The Sadeian Woman and the Ideology of Pornography  

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Train wreck at Montparnasse (October 22, 1895) by Studio Lévy and Sons.
Train wreck at Montparnasse (October 22, 1895) by Studio Lévy and Sons.

The Sadeian Woman and the Ideology of Pornography (1978) is a non-fiction book by Angela Carter.

In The Sadeian Woman Carter provides a feminist reading of Sade, seeing him as a "moral pornographer" who creates spaces for women. Carter explicitly states: ‘A moral pornographer might use pornography as a critique of current relations between the sexes.’ (Carter, 1979, p.22)

In her Polemical Preface, Pornography in the service of women, she writes, "Pornographers are the enemies of women only because our contemporary ideology of pornography does not encompass the possibilities of change, as if we were the slaves of history, and not its makers, as if sexual relations were not necessarily an expression of social relations, as if sex itself were an external fact, one as immutable as the weather, creating human practice but never part of it."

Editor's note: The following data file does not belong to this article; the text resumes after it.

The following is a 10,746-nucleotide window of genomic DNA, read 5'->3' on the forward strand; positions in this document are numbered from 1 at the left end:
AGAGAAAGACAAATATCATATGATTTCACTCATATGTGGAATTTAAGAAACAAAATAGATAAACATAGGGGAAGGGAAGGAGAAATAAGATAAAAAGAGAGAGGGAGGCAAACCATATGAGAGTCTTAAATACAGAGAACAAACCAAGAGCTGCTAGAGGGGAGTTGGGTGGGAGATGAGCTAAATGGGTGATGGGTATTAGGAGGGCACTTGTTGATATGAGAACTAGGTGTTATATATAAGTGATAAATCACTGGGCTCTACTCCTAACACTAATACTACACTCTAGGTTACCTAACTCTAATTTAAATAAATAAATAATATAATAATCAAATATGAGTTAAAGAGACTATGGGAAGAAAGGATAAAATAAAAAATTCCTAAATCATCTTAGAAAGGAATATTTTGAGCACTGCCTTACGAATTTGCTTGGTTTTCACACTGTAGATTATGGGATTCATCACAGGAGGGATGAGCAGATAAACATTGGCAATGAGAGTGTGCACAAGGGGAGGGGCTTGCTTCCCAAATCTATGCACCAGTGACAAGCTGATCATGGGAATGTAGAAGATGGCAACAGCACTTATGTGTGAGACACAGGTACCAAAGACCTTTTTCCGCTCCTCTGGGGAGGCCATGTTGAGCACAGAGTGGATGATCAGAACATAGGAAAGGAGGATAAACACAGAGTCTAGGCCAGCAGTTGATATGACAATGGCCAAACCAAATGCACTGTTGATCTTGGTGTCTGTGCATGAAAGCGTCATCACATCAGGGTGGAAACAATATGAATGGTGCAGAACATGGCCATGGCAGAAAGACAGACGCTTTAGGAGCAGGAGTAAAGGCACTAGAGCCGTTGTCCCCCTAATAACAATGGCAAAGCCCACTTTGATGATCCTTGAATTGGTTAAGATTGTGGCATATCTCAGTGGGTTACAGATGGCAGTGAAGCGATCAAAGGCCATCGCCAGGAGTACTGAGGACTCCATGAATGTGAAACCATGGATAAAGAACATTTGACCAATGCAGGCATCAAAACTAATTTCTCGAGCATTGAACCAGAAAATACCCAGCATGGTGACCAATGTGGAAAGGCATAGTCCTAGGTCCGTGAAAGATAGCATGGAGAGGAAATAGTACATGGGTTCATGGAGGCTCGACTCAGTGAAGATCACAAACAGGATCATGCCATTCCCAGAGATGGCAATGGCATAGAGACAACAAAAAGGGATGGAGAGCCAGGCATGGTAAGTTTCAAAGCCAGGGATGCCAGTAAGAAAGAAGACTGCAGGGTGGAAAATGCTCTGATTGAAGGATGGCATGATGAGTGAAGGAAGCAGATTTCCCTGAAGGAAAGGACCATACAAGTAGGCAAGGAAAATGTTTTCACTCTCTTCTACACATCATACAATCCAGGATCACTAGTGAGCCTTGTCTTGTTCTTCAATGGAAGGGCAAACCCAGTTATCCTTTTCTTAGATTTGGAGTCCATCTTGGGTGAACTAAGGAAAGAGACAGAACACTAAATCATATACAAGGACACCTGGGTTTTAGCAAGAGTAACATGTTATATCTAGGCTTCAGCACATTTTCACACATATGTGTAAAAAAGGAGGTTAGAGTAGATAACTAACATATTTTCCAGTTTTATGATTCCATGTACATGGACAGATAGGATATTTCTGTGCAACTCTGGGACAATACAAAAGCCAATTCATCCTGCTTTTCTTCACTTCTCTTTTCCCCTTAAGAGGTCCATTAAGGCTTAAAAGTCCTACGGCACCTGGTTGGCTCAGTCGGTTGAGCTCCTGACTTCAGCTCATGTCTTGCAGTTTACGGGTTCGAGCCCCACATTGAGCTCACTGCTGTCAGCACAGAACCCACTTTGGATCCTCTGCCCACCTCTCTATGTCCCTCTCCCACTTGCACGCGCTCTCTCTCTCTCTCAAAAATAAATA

On atheism
"All the mythic versions of women, from the myth of the redeeming purity of the virgin to that of the healing, reconciling mother, are consolatory nonsenses; and consolatory nonsense seems to me a fair definition of myth, anyway. Mother goddesses are just as silly a notion as father gods. If a revival of the myths of these cults gives women emotional satisfaction, it does so at the price of obscuring the real conditions of life. This is why they were invented in the first place."

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